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Kernel security, year to date

Kernel security, year to date

Posted Sep 12, 2008 9:52 UTC (Fri) by nix (subscriber, #2304)
In reply to: Kernel security, year to date by eteo
Parent article: Kernel security, year to date

Well, there's 91b80969ba466ba4b915a4a1d03add8c297add3f and
27df6f25ff218072e0e879a96beeb398a79cdbc8 from the current stable tree. Now
neither actually say the Magic Word 'security', but anyone who's using an
upstream kernel who doesn't recognise that a buffer overrun is a security
concern *deserves* to be broken into for utter stupidity, IMNSHO.

They don't have CVE numbers and perhaps the authors didn't even bother to
isolate the commit that introduced the problem. How terrifying, I'm sure
the fix is much worse as a consequence.

Naturally some bugs have nothing mentioned in the changelogs: not everyone
cares to mention them, not everyone who fixes such a bug knows it is
security fixes at the time they're fixed, and so on.

Haven't we done this whole tiresome argument before? :/


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Kernel security, year to date

Posted Sep 12, 2008 10:03 UTC (Fri) by eteo (guest, #36711) [Link]

> They don't have CVE numbers and perhaps the authors didn't even bother to

They have CVE names now. CVE-2008-3915 for commit 91b80969, and CVE-2008-3911 for commit 27df6f25.

> isolate the commit that introduced the problem. How terrifying, I'm sure
> the fix is much worse as a consequence.

I don't really understand what you are trying to say.

Kernel security, year to date

Posted Sep 12, 2008 10:10 UTC (Fri) by nix (subscriber, #2304) [Link]

The drumbeat here has been that security problems which aren't a)
identified as such with the magic word 'security' and b) don't have CVE
numbers shouldn't even have their fixes committed in case the bad guys
spot the fix (as far as I can tell). I'm trying to point out that even
when they're not identified as such, it's often quite easy to identify
them.

Kernel security, year to date

Posted Sep 12, 2008 23:34 UTC (Fri) by bfields (subscriber, #19510) [Link]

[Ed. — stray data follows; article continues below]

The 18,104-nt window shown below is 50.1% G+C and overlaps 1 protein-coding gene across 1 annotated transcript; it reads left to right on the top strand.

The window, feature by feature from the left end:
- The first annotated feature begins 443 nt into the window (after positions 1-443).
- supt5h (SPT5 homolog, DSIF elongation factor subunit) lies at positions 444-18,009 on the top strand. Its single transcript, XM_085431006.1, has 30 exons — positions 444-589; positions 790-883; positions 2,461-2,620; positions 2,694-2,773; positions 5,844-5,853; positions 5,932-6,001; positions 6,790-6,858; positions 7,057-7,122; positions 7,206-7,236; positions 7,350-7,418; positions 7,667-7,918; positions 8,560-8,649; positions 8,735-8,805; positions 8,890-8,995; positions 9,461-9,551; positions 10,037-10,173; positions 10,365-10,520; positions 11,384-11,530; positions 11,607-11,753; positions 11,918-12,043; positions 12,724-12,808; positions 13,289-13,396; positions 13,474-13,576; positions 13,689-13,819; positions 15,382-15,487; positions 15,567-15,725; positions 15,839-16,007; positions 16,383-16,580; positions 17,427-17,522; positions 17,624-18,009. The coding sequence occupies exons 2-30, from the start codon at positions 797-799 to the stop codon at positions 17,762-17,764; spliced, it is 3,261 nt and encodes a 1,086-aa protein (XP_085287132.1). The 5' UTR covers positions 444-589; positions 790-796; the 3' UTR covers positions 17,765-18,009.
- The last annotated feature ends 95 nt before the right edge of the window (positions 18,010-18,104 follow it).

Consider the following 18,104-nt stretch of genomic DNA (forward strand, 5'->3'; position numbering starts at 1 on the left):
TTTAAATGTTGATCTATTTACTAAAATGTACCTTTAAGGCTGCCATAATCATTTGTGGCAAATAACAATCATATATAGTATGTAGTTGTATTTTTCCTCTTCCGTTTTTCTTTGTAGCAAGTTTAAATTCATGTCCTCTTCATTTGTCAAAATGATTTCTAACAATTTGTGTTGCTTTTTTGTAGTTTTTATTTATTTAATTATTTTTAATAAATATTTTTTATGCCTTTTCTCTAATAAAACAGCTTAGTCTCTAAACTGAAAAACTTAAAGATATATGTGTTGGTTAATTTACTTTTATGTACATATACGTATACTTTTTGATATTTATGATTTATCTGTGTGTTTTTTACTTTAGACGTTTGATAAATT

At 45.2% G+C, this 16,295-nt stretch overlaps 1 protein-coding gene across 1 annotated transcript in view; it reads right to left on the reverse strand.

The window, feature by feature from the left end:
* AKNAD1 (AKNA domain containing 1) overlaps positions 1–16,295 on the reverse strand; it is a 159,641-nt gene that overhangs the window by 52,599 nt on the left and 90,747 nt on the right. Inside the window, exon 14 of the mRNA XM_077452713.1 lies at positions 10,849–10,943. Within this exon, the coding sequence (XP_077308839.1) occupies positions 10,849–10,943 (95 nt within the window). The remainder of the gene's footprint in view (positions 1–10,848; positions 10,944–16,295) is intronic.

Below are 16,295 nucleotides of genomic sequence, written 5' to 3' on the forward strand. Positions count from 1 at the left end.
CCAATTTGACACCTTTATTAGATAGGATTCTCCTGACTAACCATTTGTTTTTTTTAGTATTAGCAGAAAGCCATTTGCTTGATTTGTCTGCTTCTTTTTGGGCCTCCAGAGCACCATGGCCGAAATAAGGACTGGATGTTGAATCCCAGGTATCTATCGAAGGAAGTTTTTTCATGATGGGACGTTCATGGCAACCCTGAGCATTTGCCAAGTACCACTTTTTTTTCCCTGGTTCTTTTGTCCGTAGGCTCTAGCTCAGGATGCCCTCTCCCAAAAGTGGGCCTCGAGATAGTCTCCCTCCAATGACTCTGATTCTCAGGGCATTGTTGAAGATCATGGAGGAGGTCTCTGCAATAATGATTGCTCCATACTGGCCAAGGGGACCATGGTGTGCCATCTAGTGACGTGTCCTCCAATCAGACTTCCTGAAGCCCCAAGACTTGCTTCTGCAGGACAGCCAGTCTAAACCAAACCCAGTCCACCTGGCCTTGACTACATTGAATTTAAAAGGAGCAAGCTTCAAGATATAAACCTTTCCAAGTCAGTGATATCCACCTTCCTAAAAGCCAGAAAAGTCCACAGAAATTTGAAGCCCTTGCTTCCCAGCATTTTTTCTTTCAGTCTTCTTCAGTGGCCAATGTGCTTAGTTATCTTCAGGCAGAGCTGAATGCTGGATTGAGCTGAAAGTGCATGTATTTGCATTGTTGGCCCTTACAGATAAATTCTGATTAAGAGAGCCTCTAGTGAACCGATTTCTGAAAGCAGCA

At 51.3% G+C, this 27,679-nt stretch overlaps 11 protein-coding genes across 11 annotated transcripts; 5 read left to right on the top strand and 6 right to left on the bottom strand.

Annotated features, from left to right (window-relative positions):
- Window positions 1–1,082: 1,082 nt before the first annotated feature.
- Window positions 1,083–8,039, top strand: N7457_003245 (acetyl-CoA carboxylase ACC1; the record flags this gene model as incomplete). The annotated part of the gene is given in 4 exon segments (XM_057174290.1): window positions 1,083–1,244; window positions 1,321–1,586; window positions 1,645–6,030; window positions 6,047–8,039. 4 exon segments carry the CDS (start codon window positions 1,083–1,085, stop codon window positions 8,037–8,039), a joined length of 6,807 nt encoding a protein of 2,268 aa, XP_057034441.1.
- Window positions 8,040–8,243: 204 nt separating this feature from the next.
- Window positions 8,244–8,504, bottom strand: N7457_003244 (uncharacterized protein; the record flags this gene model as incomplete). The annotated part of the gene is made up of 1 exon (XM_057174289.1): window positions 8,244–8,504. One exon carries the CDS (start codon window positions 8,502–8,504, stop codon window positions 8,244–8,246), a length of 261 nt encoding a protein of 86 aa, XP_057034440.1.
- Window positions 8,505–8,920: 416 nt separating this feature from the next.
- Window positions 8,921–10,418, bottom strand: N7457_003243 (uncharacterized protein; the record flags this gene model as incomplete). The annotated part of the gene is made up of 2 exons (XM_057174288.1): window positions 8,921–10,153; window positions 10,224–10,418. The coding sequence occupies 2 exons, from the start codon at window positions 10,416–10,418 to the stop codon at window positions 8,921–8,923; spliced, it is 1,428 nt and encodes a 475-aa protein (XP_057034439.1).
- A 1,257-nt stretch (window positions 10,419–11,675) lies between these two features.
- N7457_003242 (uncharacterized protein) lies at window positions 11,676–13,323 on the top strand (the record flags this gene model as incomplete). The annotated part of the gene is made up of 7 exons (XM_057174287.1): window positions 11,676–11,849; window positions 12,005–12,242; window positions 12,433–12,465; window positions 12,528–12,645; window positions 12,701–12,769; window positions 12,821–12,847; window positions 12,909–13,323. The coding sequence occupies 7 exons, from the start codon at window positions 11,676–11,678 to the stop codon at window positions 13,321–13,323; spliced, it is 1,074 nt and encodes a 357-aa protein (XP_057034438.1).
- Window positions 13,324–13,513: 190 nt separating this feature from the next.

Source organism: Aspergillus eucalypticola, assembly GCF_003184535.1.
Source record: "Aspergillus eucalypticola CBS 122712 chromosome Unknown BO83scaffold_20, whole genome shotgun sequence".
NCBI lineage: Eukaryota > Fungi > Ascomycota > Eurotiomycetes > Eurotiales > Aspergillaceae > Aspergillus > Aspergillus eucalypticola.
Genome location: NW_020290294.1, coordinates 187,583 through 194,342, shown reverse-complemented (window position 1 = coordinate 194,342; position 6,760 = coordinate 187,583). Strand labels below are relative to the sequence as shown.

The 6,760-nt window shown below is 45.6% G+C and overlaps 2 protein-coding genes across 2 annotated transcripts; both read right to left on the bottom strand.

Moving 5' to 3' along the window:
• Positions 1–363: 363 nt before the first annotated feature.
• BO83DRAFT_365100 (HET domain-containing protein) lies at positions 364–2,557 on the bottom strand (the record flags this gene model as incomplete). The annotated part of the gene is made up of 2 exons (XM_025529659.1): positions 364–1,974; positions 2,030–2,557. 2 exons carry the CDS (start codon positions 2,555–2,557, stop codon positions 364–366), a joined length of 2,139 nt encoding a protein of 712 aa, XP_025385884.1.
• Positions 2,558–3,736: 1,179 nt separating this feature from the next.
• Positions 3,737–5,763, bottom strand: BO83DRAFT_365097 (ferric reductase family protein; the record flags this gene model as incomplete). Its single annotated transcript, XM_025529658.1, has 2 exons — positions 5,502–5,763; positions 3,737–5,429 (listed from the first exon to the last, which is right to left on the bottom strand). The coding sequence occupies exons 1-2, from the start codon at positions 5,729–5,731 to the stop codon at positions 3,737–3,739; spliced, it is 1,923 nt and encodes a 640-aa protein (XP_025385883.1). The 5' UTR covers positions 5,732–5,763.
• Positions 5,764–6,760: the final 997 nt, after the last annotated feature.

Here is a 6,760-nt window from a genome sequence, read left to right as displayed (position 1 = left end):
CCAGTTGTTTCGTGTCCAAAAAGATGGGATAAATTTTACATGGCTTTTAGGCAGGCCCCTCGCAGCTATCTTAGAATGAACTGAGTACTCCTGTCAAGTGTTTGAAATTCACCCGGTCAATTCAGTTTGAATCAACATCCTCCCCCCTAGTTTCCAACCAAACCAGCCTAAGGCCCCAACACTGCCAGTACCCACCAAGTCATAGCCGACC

They don't have CVE numbers and perhaps the authors didn't even bother to isolate the commit that introduced the problem.
09229edb68a3961db54174a2725055bd1589b4b8 and dc9a16e49dbba3dd042e6aec5d9a7929e099a89b.
How terrifying, I'm sure the fix is much worse as a consequence.

I don't think knowing the original commits would help much with the fixes in this particular case, but if you see any problems, speak up. I agree that including the commit id's of the original commits would have been a good idea, and I'll try to do that in the future.

And if I could make a request for next time: could you please (please!) respond by email instead of lwn comments? Preferably cc'd to the relevant public lists, but if for some reason you just can't stand the idea of sending email to vger lists, then private mail will work too.

Kernel security, year to date

Posted Sep 12, 2008 23:46 UTC (Fri) by nix (subscriber, #2304) [Link]

I didn't email you about this because I didn't think you'd done anything
which needed to change: you fixed a bug, and that's great. Obviously you
knew these fixes had security implications because you said so, and, to
me, that's enough.

(I *was* being somewhat sarcastic. Of course the fix isn't worse because
of the wording of the log message! :) )

Kernel security, year to date

Posted Sep 13, 2008 2:51 UTC (Sat) by bfields (subscriber, #19510) [Link]

you fixed a bug, and that's great.

Yeah, well, but I'm also the one that introduced the more serious of those two bugs (and failed to catch the other in review). Urgh.

I *was* being somewhat sarcastic.

OK! I think it's a reasonable request to include the commit id's that introduced the bugs, though.

Kernel security, year to date

Posted Sep 13, 2008 3:00 UTC (Sat) by bfields (subscriber, #19510) [Link]

(And, right, sorry, I see the sarcasm now. I got a little lost in the conversation there. More sleep needed!)


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